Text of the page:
Celebrating a big birthday always creates a good excuse to go back and reminisce. So as B&Q turns 50, the DIY giant has taken the opportunity to reflect on how life has changed over the last five decades – paying particular attention to our gardens.
It's identified 5 ways gardens have changed since the 1970s, from what we plant to how we use our outdoor space. How many do you agree with?
1. Gardens aren't just for gardeners
Back in the day, gardening was taken VERY seriously – you wouldn't see a petal out of place or a blade of grass untrimmed. So if you couldn't keep up with the Joneses, it was very much a case of 'why bother at all?' Thankfully, nowadays gardening is a more relaxed affair, and our focus is not just to produce a pristine plot.
'There’s a real awareness now of the impact gardens have on the wildlife that live in and around our outdoor spaces,' says Tim Clapp, Head of Range for Horticulture and Garden Care. 'As result, we’re seeing gardens become more harmonious with nature, as gardeners nurture wildlife by providing places to shelter, forage and feed. The aesthetics of a garden isn’t so much of a priority now as it was in the 1960s, in fact a bit of untidiness is even acceptable in helping to encourage wildlife in.'
'Being in your own garden and seeing such amazing wildlife just metres from your home can bring real enjoyment as well as a sense of having done something good for the environment.'
2. Our planting is less regimented
Back in the 1970s and 1980s, you half expected gardens to come with a 'keep off the grass' sign. There was very much a place for everything and everything in its place. A vegetable plot in one corner. A square of lawn hemmed of with immaculate borders – roses here, dahlias there, lavender next to the footpath.
'One of the biggest changes in gardens has been the transformation from regimented formal schemes, into more relaxed spaces for entertaining family and friends or having a moment of calm,' agrees Tim. 'You may have sat out in a deckchair on a nice day but it wasn’t somewhere you’d spend a lot of time relaxing.'
50 years later and our gardens are far more relaxed, with features like wild flower meadows usurping more exact planting. 'Now gardens are so much more integrated, there’s a real merging of plant life, hardy plants with shrubs, vegetables with flowers,' says Tim. 'Everything’s brought together in a way that is more relaxed and more in keeping with nature, and working with your garden’s natural scheme.'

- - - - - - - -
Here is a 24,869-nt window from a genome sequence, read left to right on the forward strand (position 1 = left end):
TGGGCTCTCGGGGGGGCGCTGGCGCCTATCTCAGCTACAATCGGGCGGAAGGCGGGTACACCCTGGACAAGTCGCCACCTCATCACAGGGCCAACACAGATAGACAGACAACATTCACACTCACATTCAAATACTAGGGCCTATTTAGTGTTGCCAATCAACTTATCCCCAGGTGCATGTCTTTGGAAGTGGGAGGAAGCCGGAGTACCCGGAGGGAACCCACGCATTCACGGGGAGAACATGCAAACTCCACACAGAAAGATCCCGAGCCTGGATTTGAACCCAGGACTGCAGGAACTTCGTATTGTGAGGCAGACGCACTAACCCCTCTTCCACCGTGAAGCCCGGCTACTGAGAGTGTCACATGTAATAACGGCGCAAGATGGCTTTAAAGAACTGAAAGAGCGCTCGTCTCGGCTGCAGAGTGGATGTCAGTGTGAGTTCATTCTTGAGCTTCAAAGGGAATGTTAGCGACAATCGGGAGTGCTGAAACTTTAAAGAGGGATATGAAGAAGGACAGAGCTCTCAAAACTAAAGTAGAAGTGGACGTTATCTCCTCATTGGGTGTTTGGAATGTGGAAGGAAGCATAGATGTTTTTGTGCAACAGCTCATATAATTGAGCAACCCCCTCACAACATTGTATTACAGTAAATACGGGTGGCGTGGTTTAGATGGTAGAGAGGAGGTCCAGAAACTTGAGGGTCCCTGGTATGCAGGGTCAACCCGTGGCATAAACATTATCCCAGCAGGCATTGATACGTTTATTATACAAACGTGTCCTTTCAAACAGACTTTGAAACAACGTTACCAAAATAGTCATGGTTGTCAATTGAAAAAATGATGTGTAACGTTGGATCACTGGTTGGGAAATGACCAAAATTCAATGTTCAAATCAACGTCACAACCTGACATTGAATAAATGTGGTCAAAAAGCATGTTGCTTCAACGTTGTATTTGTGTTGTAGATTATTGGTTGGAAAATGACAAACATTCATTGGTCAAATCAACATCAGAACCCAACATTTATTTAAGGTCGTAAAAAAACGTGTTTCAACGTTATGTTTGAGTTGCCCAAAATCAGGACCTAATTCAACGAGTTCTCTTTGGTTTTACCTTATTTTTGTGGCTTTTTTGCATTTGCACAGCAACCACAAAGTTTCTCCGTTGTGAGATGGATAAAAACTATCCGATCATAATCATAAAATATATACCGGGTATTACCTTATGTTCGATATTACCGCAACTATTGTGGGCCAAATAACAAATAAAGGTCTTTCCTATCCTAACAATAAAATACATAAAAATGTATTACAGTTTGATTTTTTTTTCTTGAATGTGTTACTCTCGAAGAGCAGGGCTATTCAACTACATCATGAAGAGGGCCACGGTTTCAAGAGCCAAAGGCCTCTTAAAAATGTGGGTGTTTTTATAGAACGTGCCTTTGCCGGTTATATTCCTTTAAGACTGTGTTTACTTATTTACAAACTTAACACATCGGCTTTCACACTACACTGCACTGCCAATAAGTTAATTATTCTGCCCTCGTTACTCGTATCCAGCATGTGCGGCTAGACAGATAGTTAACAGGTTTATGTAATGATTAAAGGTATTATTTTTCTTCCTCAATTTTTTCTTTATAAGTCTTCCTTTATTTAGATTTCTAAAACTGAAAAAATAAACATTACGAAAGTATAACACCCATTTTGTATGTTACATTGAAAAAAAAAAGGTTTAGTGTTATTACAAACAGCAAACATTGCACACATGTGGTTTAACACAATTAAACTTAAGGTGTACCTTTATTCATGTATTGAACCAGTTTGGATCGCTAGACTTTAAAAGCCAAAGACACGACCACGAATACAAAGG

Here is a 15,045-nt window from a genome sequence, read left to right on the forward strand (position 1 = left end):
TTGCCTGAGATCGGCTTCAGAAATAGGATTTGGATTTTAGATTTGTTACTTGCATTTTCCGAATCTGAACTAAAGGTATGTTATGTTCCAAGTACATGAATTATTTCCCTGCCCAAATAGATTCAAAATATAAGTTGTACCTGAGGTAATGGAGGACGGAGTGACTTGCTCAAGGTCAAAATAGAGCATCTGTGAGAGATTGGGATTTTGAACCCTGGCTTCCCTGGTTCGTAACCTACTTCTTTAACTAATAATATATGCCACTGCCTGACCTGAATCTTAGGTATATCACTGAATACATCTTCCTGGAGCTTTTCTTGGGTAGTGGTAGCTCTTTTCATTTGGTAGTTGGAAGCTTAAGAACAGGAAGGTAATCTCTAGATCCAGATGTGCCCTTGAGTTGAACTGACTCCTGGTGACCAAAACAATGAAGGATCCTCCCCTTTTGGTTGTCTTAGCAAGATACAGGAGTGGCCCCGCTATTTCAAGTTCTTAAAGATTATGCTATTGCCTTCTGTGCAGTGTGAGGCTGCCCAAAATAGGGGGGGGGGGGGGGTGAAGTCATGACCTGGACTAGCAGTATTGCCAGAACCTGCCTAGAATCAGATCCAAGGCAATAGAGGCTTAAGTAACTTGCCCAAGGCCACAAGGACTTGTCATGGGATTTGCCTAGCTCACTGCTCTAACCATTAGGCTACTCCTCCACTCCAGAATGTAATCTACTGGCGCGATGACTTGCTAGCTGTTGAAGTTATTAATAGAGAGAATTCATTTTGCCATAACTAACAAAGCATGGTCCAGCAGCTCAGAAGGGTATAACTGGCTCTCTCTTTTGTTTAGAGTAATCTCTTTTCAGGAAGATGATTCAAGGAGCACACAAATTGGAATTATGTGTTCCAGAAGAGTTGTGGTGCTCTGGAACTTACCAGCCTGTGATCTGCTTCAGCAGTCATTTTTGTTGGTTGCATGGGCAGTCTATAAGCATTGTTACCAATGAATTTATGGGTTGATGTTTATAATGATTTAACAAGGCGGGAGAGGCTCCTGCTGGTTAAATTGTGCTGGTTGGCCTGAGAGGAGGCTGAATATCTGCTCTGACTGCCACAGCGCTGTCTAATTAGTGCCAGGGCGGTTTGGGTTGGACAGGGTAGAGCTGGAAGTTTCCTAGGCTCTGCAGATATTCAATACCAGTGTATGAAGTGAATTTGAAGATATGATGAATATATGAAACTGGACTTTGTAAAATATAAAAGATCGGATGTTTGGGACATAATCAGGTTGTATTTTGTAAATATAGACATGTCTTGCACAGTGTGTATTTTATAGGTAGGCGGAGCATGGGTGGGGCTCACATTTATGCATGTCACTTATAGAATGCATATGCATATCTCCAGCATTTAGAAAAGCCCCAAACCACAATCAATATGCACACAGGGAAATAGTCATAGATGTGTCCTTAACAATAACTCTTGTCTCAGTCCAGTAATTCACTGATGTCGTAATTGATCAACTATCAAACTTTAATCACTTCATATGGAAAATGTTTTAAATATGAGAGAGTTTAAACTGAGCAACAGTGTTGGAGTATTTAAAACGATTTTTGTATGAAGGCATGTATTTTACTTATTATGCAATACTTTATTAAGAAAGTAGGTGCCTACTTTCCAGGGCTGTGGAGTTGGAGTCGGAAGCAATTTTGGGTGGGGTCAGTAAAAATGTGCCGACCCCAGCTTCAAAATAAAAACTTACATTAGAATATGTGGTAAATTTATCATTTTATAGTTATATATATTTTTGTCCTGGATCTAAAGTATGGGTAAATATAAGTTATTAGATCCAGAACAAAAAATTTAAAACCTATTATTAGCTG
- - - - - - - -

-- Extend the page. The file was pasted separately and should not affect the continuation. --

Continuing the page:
3. But we are more into zoning
As our gardens become multipurpose spaces, we've got better at zoning them for separate tasks, such as cooking, relaxing and play. We might do this using fencing, staggered levels and different flooring – such as turf, paving and decking. Screening can be brought in to hide more unsightly features at the back of a garden – the kids' trampoline or a compost heap are two prime examples.
4. Plants are easier to grow – and harder to kill
Perhaps the biggest transformation in terms of making gardening easier is the improved quality of plants and flowers. Meaning you don't have to be some sort of gardening magician to keep things alive. 'Thanks to new technology, flowers and plants now last for longer, are better quality and more resilient,' says Tim.
'Roses in the 1970s were notoriously difficult to grow, often diseased and damaged easily. Now, thanks to improved breeding, they’re so much easier to plant and look after,' adds Tim. 'Last year, B&Q worked with breeders to bring back busy lizzies which had disappeared in 2012 after a widespread “Impatiens Downy Mildew” disease hit the UK and Europe.'
5. Gardens are an extension of our living rooms
In the 1970s, a shed that was most definitely for storing tools – and nothing else. As for garden furniture, you probably relied on deck chairs, a white plastic dining suite or a creaky swing set. And that was about it. Save for a washing line that was occasionally switched out for a game of swing ball!
See this garden makeover... Before and after: enjoy this gorgeous garden makeover with fab she shed!
Move forward 50 years and many gardens now function as proper outdoor rooms, with everything from a corner sofa and outdoor rug to a kitchen. The humble garden shed has been elevated to a 'she shed' or 'man cave', used as an office, a hobby room or even a mini pub. And because garden heating and lighting have moved on, we can now stay outdoors later into the evening, and also longer into the year.
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Amy Cutmore is an experienced interiors editor and writer, who has worked on titles including Ideal Home, Homes & Gardens, LivingEtc, Real Homes, GardeningEtc, Top Ten Reviews and Country Life. And she's a winner of the PPA's Digital Content Leader of the Year. A homes journalist for two decades, she has a strong background in technology and appliances, and has a small portfolio of rental properties, so can offer advice to renters and rentees, alike.
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